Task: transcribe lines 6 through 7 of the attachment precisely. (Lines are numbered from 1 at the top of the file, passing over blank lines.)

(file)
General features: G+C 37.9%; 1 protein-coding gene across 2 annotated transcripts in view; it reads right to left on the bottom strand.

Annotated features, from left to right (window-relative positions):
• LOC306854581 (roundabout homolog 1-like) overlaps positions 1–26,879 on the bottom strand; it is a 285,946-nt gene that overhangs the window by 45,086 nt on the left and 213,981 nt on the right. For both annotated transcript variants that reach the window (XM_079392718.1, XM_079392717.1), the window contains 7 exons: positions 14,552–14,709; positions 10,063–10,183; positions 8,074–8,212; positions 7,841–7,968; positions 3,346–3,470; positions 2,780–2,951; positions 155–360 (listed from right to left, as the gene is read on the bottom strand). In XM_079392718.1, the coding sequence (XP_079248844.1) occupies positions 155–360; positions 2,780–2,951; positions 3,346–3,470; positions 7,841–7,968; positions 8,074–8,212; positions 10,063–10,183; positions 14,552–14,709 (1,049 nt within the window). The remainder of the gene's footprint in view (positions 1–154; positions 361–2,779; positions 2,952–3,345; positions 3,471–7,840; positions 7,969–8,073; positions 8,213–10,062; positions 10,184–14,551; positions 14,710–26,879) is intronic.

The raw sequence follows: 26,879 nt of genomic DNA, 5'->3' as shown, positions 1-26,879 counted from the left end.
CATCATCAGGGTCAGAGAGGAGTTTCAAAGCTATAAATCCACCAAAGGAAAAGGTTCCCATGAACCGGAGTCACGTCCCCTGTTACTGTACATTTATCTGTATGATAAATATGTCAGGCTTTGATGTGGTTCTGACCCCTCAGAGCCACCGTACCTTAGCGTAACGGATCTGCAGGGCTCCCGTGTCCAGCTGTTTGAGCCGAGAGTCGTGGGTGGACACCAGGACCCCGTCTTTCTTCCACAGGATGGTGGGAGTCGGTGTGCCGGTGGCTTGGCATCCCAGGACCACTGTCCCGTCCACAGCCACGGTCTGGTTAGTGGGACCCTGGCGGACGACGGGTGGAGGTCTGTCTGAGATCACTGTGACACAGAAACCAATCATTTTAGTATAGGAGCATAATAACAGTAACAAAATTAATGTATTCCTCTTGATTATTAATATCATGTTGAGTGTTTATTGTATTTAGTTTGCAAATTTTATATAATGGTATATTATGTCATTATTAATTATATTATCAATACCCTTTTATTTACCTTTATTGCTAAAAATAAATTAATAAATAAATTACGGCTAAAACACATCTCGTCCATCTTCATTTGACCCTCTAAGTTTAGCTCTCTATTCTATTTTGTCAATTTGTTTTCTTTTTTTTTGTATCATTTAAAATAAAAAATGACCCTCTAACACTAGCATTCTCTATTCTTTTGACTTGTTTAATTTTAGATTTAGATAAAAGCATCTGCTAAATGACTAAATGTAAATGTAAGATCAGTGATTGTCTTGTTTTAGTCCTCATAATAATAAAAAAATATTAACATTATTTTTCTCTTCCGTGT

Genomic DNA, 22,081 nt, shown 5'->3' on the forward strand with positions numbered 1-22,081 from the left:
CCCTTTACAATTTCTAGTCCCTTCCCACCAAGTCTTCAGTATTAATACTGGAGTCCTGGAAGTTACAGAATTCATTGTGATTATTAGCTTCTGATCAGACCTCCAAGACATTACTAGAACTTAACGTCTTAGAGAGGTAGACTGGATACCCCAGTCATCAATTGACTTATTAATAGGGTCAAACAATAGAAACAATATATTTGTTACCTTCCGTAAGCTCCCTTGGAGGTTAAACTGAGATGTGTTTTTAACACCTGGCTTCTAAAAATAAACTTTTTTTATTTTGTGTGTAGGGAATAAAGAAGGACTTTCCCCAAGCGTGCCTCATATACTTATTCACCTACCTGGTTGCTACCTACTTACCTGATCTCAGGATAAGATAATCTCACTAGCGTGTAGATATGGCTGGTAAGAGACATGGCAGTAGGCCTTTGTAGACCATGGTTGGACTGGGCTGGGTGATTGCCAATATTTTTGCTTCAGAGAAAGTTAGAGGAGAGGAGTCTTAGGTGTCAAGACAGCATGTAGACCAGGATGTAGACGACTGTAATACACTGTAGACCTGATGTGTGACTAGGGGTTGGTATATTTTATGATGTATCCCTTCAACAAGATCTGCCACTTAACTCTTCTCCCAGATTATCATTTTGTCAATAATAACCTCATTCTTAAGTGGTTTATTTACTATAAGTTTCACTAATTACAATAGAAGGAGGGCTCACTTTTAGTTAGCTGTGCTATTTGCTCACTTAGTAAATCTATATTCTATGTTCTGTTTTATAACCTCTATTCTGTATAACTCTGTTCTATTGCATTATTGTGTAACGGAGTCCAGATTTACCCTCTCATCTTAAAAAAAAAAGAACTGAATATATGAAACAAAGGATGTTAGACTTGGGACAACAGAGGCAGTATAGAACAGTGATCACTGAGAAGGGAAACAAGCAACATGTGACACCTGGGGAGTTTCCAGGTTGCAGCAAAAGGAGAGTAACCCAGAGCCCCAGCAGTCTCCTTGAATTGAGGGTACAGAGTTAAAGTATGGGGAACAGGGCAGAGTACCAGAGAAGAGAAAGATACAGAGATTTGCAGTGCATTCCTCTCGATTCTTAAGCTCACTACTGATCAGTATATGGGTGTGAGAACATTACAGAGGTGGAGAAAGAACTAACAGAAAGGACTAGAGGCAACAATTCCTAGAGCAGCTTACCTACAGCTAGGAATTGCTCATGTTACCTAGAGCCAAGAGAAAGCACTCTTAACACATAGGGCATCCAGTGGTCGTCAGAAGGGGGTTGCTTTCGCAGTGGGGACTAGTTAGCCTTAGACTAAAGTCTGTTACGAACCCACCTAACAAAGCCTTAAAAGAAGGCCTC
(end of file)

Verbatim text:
Genomic DNA, 22,081 nt, shown 5'->3' on the forward strand with positions numbered 1-22,081 from the left:
CCCTTTACAATTTCTAGTCCCTTCCCACCAAGTCTTCAGTATTAATACTGGAGTCCTGGAAGTTACAGAATTCATTGTGATTATTAGCTTCTGATCAGACCTCCAAGACATTACTAGAACTTAACGTCTTAGAGAGGTAGACTGGATACCCCAGTCATCAATTGACTTATTAATAGGGTCAAACAATAGAAACAATATATTTGTTACCTTCCGTAAGCTCCCTTGGAGGTTAAACTGAGATGTGTTTTTAACACCTGGCTTCTAAAAATAAACTTTTTTTATTTTGTGTGTAGGGAATAAAGAAGGACTTTCCCCAAGCGTGCCTCATATACTTATTCACCTACCTGGTTGCTACCTACTTACCTGATCTCAGGATAAGATAATCTCACTAGCGTGTAGATATGGCTGGTAAGAGACATGGCAGTAGGCCTTTGTAGACCATGGTTGGACTGGGCTGGGTGATTGCCAATATTTTTGCTTCAGAGAAAGTTAGAGGAGAGGAGTCTTAGGTGTCAAGACAGCATGTAGACCAGGATGTAGACGACTGTAATACACTGTAGACCTGATGTGTGACTAGGGGTTGGTATATTTTATGATGTATCCCTTCAACAAGATCTGCCACTTAACTCTTCTCCCAGATTATCATTTTGTCAATAATAACCTCATTCTTAAGTGGTTTATTTACTATAAGTTTCACTAATTACAATAGAAGGAGGGCTCACTTTTAGTTAGCTGTGCTATTTGCTCACTTAGTAAATCTATATTCTATGTTCTGTTTTATAACCTCTATTCTGTATAACTCTGTTCTATTGCATTATTGTGTAACGGAGTCCAGATTTACCCTCTCATCTTAAAAAAAAAAGAACTGAATATATGAAACAAAGGATGTTAGACTTGGGACAACAGAGGCAGTATAGAACAGTGATCACTGAGAAGGGAAACAAGCAACATGTGACACCTGGGGAGTTTCCAGGTTGCAGCAAAAGGAGAGTAACCCAGAGCCCCAGCAGTCTCCTTGAATTGAGGGTACAGAGTTAAAGTATGGGGAACAGGGCAGAGTACCAGAGAAGAGAAAGATACAGAGATTTGCAGTGCATTCCTCTCGATTCTTAAGCTCACTACTGATCAGTATATGGGTGTGAGAACATTACAGAGGTGGAGAAAGAACTAACAGAAAGGACTAGAGGCAACAATTCCTAGAGCAGCTTACCTACAGCTAGGAATTGCTCATGTTACCTAGAGCCAAGAGAAAGCACTCTTAACACATAGGGCATCCAGTGGTCGTCAGAAGGGGGTTGCTTTCGCAGTGGGGACTAGTTAGCCTTAGACTAAAGTCTGTTACGAACCCACCTAACAAAGCCTTAAAAGAAGGCCTC